Art/ Collection/ Art Object
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A Young Man Attending to a Falcon

Object Name:
Fragment
Date:
early 17th century
Geography:
Attributed to Iran
Culture:
Islamic
Medium:
Silk, metal wrapped thread, and continuous floats of flat metal thread; cut and voided velvet, bouclé
Dimensions:
Textile: L. 11 1/2 in. (29.2 cm) W. 8 1/2 in. (21.6 cm) Mount: L. 16 1/8 in. (41 cm) W. 13 1/4 in. (33.7 cm) D. 1 1/2 in. (3.8 cm)
Classification:
Textiles
Credit Line:
Fletcher Fund, 1946
Accession Number:
46.156.5
Not on view
The original width of this textile would have contained at least four figures back‑to‑back in mirror image. A young man, dressed in a voluminous turban and short jacket, attends to a falcon. Sumptuous effect and extra texture are achieved through the incorporation of foil‑wrapped silk loops in selected areas such as the falconer’s collar. Falconry was a princely sport, one of several hunting themes long embedded in Iranian culture.
Standing in a languid pose amid flowers, a young falconer seems to adjust the neckband of the falcon that sits on his gloved hand. Because of the interest in falconry among the princely and wealthy classes, several such themes related to the royal hunt became embedded in Iranian culture. There are numerous illustrations or evocations of falconry in painting and, to a lesser extent, in figural textiles. Although somewhat tattered in appearance owing to its reduced size, the loss of velvet pile in places, and the deterioration of the metal thread that once covered the satin ground, this fragment nevertheless is still impressive for its graceful drawing and luxury materials. A metallic shimmer comes not only from the flat ground against which the figure is posed but also, in a more textured way, from the loops of foil-wrapped supplementary wefts (bouclé) that embellish the youth’s collar, the hilt of his dagger, and details of the flowers to the side. It is possible that the "curl’d" velvets mentioned by a European observer may refer to such loops.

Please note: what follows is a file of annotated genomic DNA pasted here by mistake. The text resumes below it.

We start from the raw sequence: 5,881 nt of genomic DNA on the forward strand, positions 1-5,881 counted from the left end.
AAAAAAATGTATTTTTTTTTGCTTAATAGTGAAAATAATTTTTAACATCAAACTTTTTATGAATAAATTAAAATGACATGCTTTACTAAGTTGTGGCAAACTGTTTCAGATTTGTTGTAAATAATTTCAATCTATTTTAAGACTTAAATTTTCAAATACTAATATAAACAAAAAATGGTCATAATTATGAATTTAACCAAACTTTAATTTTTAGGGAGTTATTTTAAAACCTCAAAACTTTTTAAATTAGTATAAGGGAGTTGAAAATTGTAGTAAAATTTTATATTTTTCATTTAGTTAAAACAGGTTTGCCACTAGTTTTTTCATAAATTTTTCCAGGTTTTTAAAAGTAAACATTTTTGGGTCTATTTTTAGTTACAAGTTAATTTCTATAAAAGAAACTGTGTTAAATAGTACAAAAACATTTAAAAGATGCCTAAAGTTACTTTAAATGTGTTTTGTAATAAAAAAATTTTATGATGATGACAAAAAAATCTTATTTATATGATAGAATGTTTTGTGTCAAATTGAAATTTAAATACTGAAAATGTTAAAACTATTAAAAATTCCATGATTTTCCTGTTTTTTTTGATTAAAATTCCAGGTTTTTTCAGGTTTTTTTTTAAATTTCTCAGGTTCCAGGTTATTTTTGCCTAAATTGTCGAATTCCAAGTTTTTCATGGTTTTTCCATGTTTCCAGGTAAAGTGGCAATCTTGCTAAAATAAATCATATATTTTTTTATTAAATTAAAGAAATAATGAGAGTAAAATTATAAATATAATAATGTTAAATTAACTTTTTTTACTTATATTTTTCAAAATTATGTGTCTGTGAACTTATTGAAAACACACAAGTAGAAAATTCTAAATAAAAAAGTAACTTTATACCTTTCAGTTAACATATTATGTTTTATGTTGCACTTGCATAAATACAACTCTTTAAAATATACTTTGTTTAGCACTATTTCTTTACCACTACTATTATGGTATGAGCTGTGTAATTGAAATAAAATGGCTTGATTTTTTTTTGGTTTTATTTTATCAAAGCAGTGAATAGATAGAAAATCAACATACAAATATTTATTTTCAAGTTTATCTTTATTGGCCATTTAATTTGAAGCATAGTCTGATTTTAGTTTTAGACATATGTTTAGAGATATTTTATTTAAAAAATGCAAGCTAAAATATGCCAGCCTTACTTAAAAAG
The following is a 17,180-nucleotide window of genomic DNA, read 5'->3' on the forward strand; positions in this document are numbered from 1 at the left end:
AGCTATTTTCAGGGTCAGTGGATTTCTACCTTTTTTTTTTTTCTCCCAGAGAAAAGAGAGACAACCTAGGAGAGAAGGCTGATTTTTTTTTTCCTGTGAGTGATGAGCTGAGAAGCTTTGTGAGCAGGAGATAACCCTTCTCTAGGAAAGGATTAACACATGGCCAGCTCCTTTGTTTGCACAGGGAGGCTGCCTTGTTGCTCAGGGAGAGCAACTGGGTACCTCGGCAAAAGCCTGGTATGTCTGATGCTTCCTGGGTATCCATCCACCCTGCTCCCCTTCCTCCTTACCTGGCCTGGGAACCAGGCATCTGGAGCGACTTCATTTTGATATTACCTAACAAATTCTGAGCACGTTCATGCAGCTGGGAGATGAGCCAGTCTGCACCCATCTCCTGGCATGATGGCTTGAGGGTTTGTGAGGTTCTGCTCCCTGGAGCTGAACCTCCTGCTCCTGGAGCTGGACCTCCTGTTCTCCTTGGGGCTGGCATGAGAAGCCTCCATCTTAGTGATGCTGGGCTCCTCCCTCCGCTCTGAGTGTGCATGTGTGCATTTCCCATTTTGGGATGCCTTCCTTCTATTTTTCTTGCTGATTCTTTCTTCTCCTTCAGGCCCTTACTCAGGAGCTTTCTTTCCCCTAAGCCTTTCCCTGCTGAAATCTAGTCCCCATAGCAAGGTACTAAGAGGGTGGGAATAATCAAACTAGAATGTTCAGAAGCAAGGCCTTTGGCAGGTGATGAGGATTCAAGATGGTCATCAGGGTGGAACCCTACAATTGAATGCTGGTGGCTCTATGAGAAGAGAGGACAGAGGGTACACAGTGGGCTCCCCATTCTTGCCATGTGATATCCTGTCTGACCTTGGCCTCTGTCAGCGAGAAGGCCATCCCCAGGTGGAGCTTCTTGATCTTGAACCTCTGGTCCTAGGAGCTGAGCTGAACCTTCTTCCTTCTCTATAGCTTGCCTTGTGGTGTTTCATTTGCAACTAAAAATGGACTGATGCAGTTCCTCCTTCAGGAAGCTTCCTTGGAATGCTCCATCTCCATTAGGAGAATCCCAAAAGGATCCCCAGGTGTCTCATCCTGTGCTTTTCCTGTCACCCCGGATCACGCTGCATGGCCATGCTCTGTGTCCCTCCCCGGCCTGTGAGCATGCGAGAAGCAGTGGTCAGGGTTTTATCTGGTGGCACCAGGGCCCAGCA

The two other known fragments of this textile—one in the Kunstgewerbemuseum, Staatliche Museen zu Berlin, the other in the Textile Museum, Washington, D.C.—are helpful in understanding the Metropolitan Museum’s fragment because they are larger and display more of the pattern. Each one shows two young men holding falcons, standing back-to-back in mirror image. At the sides are arrangements of flowers (again, in mirror image) that match the one seen along the left edge of the present piece. The central axis between the two figures also has some floral elements, but damage has made these difficult to decipher. It has been suggested that the full loom width would have featured at least four falconers in a row. However, it seems equally possible that such a pattern would have been produced in a narrower strip, with only two figures per row, as in a number of other velvets. In the latter case, each row of two figures would have repeated vertically, or there might have been an alternation of rows of figures facing in and facing out.

Daniel Walker in [Ekhtiar, Soucek, Canby, and Haidar 2011]
[ Giorgio Sangiorgi, Rome, until 1946; to Loewi]; [ Adolph Loewi, Los Angeles, 1946; sold to MMA]
New York. The Metropolitan Museum of Art. "Persian Silks of the Safavid Period," December 9, 2003–March 14, 2004, no catalogue.

Ekhtiar, Maryam, Sheila R. Canby, Navina Haidar, and Priscilla P. Soucek, ed. Masterpieces from the Department of Islamic Art in The Metropolitan Museum of Art. 1st ed. ed. New York: The Metropolitan Museum of Art, 2011. no. 174, p. 250, ill. p. 250 (color).



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